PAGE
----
Schools today are overwhelmed by the sheer amount of technological resources and softwares available to them, but an incredibly small amount of them figure into school safety and none looked to regulate, automate, and track dismissals that were often chaotic and dangerous for everyone involved. During dismissal, children get into pretty much whatever car they want to, and there is no direction, save for the occasional frazzled teacher with a clipboard and a walkie-talkie trying to keep it under control. After both being given the wrong child and our child almost being directed into a stranger’s car, we realized not only the safety issues of the current system but the massive liability the school has for mistakes that happen during that time. PikMyKid is helping schools with simple, user friendly tools and a process to identify every parent, guardian, or assigned driver that comes onto campus and streamlining traffic around the carline, while also supplying an emergency alert system that teachers can use to contact the appropriate authorities in unsafe situations. Our system makes the experience safer and hassle free for both parents and staff, and we enjoy making life easier for these hardworking people. Every day I come into work knowing that what I’m doing is keeping children like mine feeling safe at school and protecting their futures, and nothing feels better than that.

Name the biggest challenge you faced as you’ve launched PikMyKid. How did you overcome it?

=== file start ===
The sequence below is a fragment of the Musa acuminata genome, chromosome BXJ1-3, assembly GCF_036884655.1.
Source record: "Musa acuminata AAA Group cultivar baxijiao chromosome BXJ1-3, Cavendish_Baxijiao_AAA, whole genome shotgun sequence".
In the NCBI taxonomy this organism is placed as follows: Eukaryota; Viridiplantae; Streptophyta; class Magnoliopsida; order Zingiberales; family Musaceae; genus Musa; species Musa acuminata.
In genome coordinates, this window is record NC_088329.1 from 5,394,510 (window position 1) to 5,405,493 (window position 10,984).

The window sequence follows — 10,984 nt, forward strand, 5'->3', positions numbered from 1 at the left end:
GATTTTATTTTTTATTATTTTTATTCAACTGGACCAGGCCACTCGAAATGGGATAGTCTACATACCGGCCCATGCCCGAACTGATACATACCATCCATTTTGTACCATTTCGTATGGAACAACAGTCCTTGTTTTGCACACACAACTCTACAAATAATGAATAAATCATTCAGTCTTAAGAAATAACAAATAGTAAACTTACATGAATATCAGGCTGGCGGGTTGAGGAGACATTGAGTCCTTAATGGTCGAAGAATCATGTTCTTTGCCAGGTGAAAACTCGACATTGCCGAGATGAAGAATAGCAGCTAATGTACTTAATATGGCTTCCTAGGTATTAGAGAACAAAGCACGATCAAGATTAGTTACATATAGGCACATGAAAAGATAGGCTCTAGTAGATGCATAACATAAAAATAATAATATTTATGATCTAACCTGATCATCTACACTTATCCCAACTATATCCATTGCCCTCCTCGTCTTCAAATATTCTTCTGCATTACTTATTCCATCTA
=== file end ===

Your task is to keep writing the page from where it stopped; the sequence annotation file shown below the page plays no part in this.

Every school faces this problem, but most of them assume that it is not at their school until a student goes missing or the wrong parent picks up a student. We learned that we cannot sell a solution when the buyer does not understand there is a problem to begin with. Our marketing and safety consultants have to fine-tune our reach to create awareness about the issue so we can work proactively to prevent disaster rather than retroactively when the damage is done.

Where do you see your company headed next?
PikMyKid’s growth is completely based on what we hear from schools and what we see through our data. The numerous schools using our program have given us insight to optimizing district transportation needs and promoting traffic intelligence guiding parents to efficiently manage their time. When technology presents itself as a solution in many areas, we see more challenges also created by them. PikMyKid in its new Kidio avatar would continue its focus on student safety and help district use innovative social media analysis to engage with their students

Give us a tactical piece of advice that you’d share with another founder just starting out.
Ideas are dime-a-dozen! It is only worth something when it reaches the right audience with the right pitch with a great go-to-market strategy and a passionate team behind it.

Learn more about PikMyKid on Twitter and LinkedIn.


Featured Founder: Bobby Quinn of Raven Spatial

Welcome to our Featured Founder series, where you’ll meet startup founders from Tampa-St. Petersburg who are building and scaling their ventures to solve some of the world’s greatest challenges. We interviewed Bobby Quinn, the founder and CEO of Raven Spatial, a geospatial intelligence company that specializes in crowdsourced drone and smartphone imagery collections.

Welcome to our Featured Founder series, where you’ll meet startup founders from Tampa-St. Pete who are scaling their ventures to solve some of the world’s greatest challenges.


What were you doing previously and what inspired you to launch your company?